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2h 8m Biography, Drama, Directed by Women 2014

Facing violent opposition, Martin Luther King, Jr., led a historic march from Selma to Montgomery, changing the world forever.

David Oyelowo stars in Ava DuVernay’s (Middle of Nowhere) thrilling chronicle of Dr. Martin Luther King Jr.’s 1965 civil rights march from Selma to Montgomery.

Price: $4.99 + taxes and fees

Ava DuVernay’s expansive historical drama — about Dr. Martin Luther King Jr’s efforts to organize a march across Alabama, from Selma to Montgomery, in support of voting rights — cemented the filmmaker as a force to be reckoned with, both as a storyteller and as an advocate for Black causes. It also gave David Oyelowo a remarkable acting showcase — channelling his considerable charisma and presence into the larger-than-life figure of Dr. King — and surrounded him with a supporting cast of powerhouse players, including Carmen Ejogo as King’s wife Coretta, Colman Domingo as King’s friend and mentor Ralph Abernathy, André Holland as his colleague Andrew Young, and Stephan James as future Georgia Congressman John Lewis. DuVernay orchestrates them all into a chorus of righteous fury, building to a confrontation between marchers and police on the Edmund Pettus Bridge that’s staged as the nightmare it must have been. There aren’t many dramas about history that wind up making history of their own, but Selma pulled it off, becoming the first film directed by a Black woman to be nominated for the Academy Award for Best Picture. (It lost to Birdman. Discuss amongst yourselves.)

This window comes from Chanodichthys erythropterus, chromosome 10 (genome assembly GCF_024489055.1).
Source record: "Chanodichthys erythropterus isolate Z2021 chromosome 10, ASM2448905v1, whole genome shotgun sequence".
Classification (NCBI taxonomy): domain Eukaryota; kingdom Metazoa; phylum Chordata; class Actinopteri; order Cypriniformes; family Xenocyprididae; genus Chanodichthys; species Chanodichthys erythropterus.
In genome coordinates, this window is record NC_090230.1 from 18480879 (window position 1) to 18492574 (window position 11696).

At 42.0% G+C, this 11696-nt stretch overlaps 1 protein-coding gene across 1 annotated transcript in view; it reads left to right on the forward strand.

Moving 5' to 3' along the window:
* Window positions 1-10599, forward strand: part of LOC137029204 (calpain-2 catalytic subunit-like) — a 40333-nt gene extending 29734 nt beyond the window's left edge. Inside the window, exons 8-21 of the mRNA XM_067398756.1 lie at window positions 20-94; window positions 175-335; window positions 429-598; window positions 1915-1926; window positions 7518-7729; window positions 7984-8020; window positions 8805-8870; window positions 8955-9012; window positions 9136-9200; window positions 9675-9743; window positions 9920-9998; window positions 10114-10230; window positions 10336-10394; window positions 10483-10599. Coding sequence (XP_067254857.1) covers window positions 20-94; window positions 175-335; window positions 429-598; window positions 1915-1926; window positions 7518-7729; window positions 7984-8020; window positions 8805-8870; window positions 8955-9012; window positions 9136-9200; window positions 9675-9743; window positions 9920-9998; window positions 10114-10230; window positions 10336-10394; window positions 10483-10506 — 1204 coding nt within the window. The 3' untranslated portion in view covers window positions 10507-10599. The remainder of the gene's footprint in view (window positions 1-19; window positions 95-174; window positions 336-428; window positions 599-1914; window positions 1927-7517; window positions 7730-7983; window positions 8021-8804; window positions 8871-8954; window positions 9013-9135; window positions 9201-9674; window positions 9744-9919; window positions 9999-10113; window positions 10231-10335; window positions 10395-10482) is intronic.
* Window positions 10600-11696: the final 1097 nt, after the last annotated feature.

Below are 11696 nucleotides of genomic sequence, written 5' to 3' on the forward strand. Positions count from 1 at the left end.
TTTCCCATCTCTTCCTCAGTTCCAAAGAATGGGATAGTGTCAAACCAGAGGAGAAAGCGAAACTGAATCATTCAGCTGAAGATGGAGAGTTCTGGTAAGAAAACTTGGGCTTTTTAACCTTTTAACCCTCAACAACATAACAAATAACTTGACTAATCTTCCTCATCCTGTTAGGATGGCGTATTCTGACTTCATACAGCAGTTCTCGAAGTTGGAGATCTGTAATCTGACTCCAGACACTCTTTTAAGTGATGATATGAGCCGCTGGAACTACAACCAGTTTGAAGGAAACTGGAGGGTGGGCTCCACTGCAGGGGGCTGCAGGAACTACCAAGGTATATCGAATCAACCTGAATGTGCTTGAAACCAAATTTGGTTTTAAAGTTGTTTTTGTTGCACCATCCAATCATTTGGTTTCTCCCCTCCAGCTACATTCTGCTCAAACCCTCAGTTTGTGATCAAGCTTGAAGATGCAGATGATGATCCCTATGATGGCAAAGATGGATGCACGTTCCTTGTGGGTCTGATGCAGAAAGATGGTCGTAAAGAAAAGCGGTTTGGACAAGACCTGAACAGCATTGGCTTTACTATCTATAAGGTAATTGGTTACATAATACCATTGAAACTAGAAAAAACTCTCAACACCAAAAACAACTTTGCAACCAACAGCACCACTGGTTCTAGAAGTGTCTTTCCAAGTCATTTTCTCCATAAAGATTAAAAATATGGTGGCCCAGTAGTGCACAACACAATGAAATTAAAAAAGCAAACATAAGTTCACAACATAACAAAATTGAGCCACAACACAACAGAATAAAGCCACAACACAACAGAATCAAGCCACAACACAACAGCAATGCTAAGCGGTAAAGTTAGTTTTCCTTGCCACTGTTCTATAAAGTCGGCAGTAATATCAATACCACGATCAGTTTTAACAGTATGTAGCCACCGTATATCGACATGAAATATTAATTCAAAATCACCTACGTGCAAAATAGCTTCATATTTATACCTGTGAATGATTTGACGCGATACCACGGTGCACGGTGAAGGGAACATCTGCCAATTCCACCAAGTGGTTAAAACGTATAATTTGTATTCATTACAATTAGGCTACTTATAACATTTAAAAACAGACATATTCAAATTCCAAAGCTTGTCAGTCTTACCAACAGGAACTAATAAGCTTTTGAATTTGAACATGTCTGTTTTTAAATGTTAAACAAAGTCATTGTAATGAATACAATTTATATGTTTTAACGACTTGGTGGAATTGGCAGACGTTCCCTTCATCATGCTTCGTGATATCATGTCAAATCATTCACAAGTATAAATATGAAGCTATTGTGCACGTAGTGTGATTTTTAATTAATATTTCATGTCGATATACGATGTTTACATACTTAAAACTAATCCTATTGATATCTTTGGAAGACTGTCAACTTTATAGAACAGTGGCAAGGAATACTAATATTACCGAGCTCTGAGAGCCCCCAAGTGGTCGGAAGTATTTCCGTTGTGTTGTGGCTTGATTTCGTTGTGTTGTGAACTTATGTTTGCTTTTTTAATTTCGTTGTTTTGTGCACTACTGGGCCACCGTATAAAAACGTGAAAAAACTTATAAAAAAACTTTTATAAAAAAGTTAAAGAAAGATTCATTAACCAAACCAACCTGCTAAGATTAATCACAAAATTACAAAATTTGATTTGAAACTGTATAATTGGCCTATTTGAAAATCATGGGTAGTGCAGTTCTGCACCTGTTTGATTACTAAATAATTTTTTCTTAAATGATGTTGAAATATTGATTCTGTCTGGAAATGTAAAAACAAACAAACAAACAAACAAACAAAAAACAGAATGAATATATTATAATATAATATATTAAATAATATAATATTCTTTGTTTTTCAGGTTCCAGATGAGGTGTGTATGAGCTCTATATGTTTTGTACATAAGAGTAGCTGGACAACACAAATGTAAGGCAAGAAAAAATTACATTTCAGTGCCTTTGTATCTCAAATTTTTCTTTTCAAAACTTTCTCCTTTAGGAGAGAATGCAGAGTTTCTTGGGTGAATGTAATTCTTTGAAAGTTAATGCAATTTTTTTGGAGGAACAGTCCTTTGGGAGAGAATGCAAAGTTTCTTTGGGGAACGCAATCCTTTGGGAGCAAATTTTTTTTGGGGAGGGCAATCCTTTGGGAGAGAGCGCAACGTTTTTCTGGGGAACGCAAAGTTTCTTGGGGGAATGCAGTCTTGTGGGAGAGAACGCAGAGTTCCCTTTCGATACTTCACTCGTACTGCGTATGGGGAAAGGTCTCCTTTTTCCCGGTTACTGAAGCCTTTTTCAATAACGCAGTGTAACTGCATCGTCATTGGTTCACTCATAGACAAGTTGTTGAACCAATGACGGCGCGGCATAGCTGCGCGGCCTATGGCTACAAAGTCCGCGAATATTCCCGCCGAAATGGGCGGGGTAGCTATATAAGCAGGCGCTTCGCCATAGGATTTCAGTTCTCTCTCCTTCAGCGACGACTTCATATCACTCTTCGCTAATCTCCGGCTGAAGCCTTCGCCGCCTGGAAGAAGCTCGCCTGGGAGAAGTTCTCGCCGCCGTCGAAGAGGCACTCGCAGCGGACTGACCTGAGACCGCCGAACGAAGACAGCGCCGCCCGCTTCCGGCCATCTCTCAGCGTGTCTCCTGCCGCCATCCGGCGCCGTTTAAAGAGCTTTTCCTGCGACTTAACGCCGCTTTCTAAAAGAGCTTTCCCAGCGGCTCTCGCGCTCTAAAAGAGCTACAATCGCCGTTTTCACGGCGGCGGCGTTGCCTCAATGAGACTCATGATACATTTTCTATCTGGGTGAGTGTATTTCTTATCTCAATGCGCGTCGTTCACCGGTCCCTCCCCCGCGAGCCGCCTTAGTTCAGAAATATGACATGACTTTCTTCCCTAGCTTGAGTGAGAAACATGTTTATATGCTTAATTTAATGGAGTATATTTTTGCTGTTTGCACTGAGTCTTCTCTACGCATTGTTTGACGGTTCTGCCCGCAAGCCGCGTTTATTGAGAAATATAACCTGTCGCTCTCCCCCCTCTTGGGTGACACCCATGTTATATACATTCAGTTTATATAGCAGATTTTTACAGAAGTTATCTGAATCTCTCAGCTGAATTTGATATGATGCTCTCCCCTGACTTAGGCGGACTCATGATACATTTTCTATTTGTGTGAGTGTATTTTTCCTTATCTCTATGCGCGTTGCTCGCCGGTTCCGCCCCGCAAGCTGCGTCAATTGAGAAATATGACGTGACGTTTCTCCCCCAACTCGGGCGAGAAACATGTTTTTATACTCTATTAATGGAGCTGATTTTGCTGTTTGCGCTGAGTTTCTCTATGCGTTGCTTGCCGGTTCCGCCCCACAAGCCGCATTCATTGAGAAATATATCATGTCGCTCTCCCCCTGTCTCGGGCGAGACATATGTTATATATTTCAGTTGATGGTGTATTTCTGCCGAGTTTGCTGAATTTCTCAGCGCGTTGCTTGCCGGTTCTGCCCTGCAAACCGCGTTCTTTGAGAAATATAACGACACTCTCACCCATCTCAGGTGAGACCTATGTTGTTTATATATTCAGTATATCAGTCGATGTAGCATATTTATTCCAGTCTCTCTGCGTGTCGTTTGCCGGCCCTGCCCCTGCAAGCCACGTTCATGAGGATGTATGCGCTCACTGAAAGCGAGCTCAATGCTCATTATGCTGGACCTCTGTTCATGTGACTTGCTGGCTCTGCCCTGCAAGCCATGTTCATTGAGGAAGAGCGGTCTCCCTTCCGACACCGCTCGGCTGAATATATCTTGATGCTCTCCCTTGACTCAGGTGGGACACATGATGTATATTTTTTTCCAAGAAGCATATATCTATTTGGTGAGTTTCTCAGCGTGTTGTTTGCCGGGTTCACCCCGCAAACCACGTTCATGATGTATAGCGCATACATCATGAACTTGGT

Content advisory: violence, coarse language, sexual situations, mature content


Ava DuVernay




English [cc]


United States

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